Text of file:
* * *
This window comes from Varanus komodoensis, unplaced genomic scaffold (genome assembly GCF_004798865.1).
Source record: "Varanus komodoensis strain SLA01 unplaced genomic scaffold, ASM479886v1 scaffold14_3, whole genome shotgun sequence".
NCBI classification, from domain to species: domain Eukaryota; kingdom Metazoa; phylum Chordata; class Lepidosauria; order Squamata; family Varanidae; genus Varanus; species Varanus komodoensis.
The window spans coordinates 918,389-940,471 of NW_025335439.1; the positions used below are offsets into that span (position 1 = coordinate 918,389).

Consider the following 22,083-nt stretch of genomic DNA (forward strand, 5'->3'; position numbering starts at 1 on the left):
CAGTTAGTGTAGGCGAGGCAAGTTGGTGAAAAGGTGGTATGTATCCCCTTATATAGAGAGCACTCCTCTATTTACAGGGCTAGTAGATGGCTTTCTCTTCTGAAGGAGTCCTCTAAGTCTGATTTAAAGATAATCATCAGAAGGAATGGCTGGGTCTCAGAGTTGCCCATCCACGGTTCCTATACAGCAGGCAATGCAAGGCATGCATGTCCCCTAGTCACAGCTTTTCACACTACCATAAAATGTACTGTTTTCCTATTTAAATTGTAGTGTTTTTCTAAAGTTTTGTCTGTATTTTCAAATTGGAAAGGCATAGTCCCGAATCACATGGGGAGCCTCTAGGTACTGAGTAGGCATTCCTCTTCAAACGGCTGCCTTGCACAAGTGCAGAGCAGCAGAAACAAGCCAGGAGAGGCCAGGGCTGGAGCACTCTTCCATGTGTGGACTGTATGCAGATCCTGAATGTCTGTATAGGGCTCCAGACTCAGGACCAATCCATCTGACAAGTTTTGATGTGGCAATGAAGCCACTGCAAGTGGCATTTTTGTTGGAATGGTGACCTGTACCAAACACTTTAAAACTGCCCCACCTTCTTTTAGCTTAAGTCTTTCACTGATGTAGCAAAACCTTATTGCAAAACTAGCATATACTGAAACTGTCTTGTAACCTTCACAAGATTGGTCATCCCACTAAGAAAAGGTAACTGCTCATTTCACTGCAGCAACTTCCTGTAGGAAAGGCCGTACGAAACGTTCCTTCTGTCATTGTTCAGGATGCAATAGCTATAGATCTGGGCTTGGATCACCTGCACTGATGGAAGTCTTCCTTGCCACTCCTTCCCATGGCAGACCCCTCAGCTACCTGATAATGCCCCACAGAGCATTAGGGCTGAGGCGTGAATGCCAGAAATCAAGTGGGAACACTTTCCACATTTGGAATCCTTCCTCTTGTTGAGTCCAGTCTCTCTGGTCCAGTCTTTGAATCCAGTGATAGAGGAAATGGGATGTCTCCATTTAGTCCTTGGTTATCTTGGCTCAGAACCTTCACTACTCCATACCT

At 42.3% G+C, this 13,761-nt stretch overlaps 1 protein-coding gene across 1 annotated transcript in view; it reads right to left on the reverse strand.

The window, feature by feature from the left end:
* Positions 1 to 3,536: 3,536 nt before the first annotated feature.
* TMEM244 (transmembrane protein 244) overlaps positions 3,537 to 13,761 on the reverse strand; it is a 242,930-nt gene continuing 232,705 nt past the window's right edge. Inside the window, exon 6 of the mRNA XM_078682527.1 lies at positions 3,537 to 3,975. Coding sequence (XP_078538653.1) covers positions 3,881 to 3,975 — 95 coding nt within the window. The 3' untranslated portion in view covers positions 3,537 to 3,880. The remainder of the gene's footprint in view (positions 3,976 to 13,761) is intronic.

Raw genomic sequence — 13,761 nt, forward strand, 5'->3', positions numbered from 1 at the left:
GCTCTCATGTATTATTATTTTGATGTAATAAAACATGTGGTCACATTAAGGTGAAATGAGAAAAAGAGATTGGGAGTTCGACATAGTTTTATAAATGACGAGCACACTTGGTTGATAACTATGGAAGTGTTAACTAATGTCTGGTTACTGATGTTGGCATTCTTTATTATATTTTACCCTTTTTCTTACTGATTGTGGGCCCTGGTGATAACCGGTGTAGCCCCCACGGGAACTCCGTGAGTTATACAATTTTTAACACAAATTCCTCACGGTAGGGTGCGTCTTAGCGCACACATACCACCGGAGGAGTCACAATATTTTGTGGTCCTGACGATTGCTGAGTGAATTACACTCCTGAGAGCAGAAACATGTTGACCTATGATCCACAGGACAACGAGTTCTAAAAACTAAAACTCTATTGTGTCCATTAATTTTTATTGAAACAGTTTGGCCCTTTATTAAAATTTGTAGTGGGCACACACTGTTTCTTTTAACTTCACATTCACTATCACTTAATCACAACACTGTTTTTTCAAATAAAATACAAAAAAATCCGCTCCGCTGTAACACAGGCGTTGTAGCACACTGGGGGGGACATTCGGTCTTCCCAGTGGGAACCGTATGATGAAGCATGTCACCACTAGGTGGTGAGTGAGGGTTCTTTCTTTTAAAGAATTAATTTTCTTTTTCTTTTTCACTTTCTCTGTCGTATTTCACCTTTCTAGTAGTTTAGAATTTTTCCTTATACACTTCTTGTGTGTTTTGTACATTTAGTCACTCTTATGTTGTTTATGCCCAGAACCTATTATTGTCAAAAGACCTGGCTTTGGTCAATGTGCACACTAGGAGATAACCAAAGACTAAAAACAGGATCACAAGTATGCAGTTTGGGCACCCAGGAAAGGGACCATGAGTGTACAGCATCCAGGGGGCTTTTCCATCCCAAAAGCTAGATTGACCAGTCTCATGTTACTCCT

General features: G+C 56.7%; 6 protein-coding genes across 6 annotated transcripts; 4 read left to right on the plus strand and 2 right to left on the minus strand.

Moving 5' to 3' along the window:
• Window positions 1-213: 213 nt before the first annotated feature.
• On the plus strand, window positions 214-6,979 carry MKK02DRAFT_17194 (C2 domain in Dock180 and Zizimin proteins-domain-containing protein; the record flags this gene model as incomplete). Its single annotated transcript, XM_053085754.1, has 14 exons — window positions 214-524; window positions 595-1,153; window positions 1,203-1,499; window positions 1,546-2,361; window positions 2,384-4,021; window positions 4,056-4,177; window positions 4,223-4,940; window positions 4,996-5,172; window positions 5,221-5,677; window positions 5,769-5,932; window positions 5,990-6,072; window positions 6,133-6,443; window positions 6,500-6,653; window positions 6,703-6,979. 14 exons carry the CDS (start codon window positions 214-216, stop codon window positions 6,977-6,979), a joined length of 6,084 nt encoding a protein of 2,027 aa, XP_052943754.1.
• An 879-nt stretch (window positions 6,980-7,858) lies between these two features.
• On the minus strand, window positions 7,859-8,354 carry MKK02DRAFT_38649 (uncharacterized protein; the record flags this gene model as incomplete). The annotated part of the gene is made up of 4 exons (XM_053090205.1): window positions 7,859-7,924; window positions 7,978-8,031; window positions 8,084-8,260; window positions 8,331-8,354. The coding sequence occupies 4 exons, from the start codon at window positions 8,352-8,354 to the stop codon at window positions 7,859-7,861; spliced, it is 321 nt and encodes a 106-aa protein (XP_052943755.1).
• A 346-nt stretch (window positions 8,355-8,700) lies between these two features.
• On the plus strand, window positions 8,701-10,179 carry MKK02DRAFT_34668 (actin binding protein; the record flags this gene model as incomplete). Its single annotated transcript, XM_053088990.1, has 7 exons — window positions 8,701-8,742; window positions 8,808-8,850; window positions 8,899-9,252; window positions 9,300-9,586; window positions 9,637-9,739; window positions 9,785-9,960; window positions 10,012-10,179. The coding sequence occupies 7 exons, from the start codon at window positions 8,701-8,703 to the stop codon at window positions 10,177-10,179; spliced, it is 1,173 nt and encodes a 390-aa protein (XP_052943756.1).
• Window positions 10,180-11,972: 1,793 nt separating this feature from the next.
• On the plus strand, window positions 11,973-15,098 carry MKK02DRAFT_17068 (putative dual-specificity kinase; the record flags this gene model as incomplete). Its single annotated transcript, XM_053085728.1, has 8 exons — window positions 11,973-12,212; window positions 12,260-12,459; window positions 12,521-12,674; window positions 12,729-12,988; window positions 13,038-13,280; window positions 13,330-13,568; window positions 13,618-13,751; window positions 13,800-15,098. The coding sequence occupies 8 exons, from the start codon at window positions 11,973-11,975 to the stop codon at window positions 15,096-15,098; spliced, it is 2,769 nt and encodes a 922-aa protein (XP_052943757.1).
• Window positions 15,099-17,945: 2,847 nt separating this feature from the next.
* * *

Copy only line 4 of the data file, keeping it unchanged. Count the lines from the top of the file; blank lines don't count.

The window spans coordinates 918,389-940,471 of NW_025335439.1; the positions used below are offsets into that span (position 1 = coordinate 918,389).